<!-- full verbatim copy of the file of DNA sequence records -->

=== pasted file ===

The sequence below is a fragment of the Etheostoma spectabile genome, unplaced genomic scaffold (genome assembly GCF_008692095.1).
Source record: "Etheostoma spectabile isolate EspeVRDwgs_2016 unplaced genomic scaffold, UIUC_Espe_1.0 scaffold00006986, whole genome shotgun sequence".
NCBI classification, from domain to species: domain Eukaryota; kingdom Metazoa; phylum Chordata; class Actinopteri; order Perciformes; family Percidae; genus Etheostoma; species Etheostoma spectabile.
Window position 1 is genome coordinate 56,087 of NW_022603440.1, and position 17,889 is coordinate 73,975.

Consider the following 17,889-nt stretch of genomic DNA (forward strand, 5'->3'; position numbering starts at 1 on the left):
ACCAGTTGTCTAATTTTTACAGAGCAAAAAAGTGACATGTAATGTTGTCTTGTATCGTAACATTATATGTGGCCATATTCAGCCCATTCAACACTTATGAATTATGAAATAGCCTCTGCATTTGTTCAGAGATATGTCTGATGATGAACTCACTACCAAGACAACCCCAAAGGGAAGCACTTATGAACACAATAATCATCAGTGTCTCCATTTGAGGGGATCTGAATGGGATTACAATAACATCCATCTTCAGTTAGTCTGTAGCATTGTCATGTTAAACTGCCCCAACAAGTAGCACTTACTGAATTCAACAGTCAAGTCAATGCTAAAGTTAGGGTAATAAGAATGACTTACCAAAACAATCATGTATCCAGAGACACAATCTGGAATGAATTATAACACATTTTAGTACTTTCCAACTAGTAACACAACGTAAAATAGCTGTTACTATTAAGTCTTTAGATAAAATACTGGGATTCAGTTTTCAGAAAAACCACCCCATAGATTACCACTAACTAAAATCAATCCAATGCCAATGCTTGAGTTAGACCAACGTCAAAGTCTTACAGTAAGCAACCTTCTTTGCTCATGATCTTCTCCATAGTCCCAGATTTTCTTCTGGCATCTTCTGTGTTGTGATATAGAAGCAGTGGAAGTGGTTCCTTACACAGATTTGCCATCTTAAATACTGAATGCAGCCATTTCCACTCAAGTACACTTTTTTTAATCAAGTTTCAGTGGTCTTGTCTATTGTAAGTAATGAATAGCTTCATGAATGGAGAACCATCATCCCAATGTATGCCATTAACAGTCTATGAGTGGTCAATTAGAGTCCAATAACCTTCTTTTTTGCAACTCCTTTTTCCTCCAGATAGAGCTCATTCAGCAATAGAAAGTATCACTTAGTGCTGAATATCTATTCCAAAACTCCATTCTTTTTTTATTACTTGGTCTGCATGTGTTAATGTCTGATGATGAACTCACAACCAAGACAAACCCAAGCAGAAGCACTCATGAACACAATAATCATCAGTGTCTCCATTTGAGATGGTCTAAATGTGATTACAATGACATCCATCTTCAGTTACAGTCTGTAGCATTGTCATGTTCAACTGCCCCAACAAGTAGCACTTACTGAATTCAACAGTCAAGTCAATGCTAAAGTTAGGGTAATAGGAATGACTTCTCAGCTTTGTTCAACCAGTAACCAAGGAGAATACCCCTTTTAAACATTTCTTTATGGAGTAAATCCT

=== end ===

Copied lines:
The sequence below is a fragment of the Etheostoma spectabile genome, unplaced genomic scaffold (genome assembly GCF_008692095.1).
Source record: "Etheostoma spectabile isolate EspeVRDwgs_2016 unplaced genomic scaffold, UIUC_Espe_1.0 scaffold00006986, whole genome shotgun sequence".
NCBI classification, from domain to species: domain Eukaryota; kingdom Metazoa; phylum Chordata; class Actinopteri; order Perciformes; family Percidae; genus Etheostoma; species Etheostoma spectabile.
Window position 1 is genome coordinate 56,087 of NW_022603440.1, and position 17,889 is coordinate 73,975.

Consider the following 17,889-nt stretch of genomic DNA (forward strand, 5'->3'; position numbering starts at 1 on the left):
ACCAGTTGTCTAATTTTTACAGAGCAAAAAAGTGACATGTAATGTTGTCTTGTATCGTAACATTATATGTGGCCATATTCAGCCCATTCAACACTTATGAATTATGAAATAGCCTCTGCATTTGTTCAGAGATATGTCTGATGATGAACTCACTACCAAGACAACCCCAAAGGGAAGCACTTATGAACACAATAATCATCAGTGTCTCCATTTGAGGGGATCTGAATGGGATTACAATAACATCCATCTTCAGTTAGTCTGTAGCATTGTCATGTTAAACTGCCCCAACAAGTAGCACTTACTGAATTCAACAGTCAAGTCAATGCTAAAGTTAGGGTAATAAGAATGACTTACCAAAACAATCATGTATCCAGAGACACAATCTGGAATGAATTATAACACATTTTAGTACTTTCCAACTAGTAACACAACGTAAAATAGCTGTTACTATTAAGTCTTTAGATAAAATACTGGGATTCAGTTTTCAGAAAAACCACCCCATAGATTACCACTAACTAAAATCAATCCAATGCCAATGCTTGAGTTAGACCAACGTCAAAGTCTTACAGTAAGCAACCTTCTTTGCTCATGATCTTCTCCATAGTCCCAGATTTTCTTCTGGCATCTTCTGTGTTGTGATATAGAAGCAGTGGAAGTGGTTCCTTACACAGATTTGCCATCTTAAATACTGAATGCAGCCATTTCCACTCAAGTACACTTTTTTTAATCAAGTTTCAGTGGTCTTGTCTATTGTAAGTAATGAATAGCTTCATGAATGGAGAACCATCATCCCAATGTATGCCATTAACAGTCTATGAGTGGTCAATTAGAGTCCAATAACCTTCTTTTTTGCAACTCCTTTTTCCTCCAGATAGAGCTCATTCAGCAATAGAAAGTATCACTTAGTGCTGAATATCTATTCCAAAACTCCATTCTTTTTTTATTACTTGGTCTGCATGTGTTAATGTCTGATGATGAACTCACAACCAAGACAAACCCAAGCAGAAGCACTCATGAACACAATAATCATCAGTGTCTCCATTTGAGATGGTCTAAATGTGATTACAATGACATCCATCTTCAGTTACAGTCTGTAGCATTGTCATGTTCAACTGCCCCAACAAGTAGCACTTACTGAATTCAACAGTCAAGTCAATGCTAAAGTTAGGGTAATAGGAATGACTTCTCAGCTTTGTTCAACCAGTAACCAAGGAGAATACCCCTTTTAAACATTTCTTTATGGAGTAAATCCT